A notification card will pop up from the lower-right corner of your main desktop alerting you whenever a tracked email is opened, a link inside it has been clicked, or a file attached to it has been downloaded or opened. As with Sidekick, links inside your email must be set as hyperlinks if you want their clicks to be tracked.

You can turn off tracking for an email that you've already sent by opening it and clicking the "Tracking" button that appears on its upper-right corner.

The Web site has some interesting features as well. You can go to your account page to view a chart that graphs the number of times your tracked emails have been opened over the last 30 days. Below this is a list of your tracked emails and the current status of each (i.e., when it was last opened, a link inside it was clicked, and an attachment to it downloaded or opened).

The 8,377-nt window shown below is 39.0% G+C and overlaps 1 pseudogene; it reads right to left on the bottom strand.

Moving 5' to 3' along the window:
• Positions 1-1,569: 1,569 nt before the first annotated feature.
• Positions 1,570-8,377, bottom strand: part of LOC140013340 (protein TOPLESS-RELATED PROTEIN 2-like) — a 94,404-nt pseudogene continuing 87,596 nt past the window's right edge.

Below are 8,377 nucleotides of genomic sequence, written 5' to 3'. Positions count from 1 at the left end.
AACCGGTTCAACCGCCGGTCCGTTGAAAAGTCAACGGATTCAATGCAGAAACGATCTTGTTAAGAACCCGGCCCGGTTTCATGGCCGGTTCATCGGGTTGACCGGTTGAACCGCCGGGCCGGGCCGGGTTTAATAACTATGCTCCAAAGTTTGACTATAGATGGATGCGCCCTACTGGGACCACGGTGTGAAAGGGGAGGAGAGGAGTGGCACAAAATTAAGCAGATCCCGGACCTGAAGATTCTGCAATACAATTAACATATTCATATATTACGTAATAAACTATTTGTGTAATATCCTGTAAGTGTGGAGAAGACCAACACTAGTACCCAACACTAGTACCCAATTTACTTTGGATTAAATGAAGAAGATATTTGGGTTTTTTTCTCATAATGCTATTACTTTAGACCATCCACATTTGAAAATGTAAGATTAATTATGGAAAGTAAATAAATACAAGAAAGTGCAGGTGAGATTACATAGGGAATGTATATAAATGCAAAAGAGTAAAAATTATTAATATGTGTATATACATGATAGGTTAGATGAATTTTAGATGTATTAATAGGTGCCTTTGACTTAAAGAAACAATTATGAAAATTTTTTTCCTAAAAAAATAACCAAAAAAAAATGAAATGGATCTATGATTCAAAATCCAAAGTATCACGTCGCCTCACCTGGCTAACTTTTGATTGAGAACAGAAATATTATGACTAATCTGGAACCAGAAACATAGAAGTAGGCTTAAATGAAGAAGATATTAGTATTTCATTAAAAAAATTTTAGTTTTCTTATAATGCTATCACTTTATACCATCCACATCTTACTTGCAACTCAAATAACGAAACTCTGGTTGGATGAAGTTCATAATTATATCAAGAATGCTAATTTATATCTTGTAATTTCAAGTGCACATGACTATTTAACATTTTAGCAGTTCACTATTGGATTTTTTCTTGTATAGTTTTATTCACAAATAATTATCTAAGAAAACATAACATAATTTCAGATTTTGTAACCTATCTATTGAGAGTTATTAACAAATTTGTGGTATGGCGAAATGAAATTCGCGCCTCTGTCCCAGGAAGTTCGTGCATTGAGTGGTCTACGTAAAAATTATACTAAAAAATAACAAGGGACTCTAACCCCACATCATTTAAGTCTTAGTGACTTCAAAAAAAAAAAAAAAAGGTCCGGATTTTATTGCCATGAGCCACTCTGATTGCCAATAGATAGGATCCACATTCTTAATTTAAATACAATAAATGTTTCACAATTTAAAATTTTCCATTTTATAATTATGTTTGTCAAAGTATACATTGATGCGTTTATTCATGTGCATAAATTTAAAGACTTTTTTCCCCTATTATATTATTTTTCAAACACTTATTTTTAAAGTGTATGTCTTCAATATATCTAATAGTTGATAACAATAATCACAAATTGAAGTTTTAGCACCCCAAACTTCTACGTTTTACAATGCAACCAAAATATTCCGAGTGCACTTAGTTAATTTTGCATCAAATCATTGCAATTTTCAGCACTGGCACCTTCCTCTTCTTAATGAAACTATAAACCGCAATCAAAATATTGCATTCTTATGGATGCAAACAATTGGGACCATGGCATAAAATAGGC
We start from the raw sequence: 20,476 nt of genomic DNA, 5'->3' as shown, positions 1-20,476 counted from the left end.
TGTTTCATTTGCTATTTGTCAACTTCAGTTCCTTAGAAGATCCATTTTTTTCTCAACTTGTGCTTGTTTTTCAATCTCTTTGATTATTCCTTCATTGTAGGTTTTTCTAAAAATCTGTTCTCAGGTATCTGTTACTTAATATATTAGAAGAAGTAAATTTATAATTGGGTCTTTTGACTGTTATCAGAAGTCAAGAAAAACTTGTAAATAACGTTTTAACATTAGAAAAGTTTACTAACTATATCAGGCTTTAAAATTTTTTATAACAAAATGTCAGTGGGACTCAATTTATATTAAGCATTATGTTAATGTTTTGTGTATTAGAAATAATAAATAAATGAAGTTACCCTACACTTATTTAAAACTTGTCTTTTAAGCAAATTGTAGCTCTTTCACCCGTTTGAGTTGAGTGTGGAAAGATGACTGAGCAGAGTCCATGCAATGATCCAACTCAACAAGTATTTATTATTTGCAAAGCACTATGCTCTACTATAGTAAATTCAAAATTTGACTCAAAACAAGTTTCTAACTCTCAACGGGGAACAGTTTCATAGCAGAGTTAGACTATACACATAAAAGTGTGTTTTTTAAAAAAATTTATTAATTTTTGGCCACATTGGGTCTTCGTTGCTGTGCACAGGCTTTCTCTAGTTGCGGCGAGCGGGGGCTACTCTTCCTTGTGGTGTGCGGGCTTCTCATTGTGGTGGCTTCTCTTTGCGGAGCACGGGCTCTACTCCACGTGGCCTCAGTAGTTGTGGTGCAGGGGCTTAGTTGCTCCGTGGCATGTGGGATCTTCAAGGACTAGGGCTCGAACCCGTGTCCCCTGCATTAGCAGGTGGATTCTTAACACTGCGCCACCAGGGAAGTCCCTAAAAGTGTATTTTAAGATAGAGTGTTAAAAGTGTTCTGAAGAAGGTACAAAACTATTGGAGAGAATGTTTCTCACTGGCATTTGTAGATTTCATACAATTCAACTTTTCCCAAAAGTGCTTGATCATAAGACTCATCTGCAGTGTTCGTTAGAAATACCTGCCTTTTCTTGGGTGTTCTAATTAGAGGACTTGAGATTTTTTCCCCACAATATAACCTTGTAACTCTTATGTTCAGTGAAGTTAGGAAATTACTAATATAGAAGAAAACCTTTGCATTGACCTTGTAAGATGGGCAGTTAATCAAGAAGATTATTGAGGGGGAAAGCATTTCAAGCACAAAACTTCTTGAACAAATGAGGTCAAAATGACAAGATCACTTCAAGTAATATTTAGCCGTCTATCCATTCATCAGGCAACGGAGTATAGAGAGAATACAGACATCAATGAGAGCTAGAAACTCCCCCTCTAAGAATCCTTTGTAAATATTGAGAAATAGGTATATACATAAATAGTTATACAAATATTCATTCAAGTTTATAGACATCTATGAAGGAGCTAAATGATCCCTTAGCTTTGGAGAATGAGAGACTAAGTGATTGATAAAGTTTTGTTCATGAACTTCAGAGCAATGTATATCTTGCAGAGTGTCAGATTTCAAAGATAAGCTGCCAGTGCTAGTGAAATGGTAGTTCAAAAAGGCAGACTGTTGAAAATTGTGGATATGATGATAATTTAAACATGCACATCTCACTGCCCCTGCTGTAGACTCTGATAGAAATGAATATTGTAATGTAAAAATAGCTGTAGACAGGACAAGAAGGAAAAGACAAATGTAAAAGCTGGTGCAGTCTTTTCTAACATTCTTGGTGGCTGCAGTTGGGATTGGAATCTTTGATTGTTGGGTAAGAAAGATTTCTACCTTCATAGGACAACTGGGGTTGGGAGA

Free and paid plans

Yesware's free account will track 100 events (such as openings and link-clicks) per month. There are also three paid plans.

The Pro plan ($12 per month per user) lets you send an unlimited number of tracked emails and adds the ability to schedule emails, to sync with CRMs, and to track attachments and presentations. You can also be informed of how many times a PowerPoint presentation has been viewed or downloaded. The Team plan ($20 per month per user) includes a variety of team features, while the Enterprise version ($40 per month per user) adds integration with Salesforce.

Bottom line

As with Mail2Cloud, Yesware's ability to track attachments could be helpful, if you're willing to pay for it. Yesware also has some excellent business features, such as the ability to track PowerPoint presentations. However, if you simply need to send a few emails to track, there are simpler options that don't clutter up your Gmail user interface quite as much.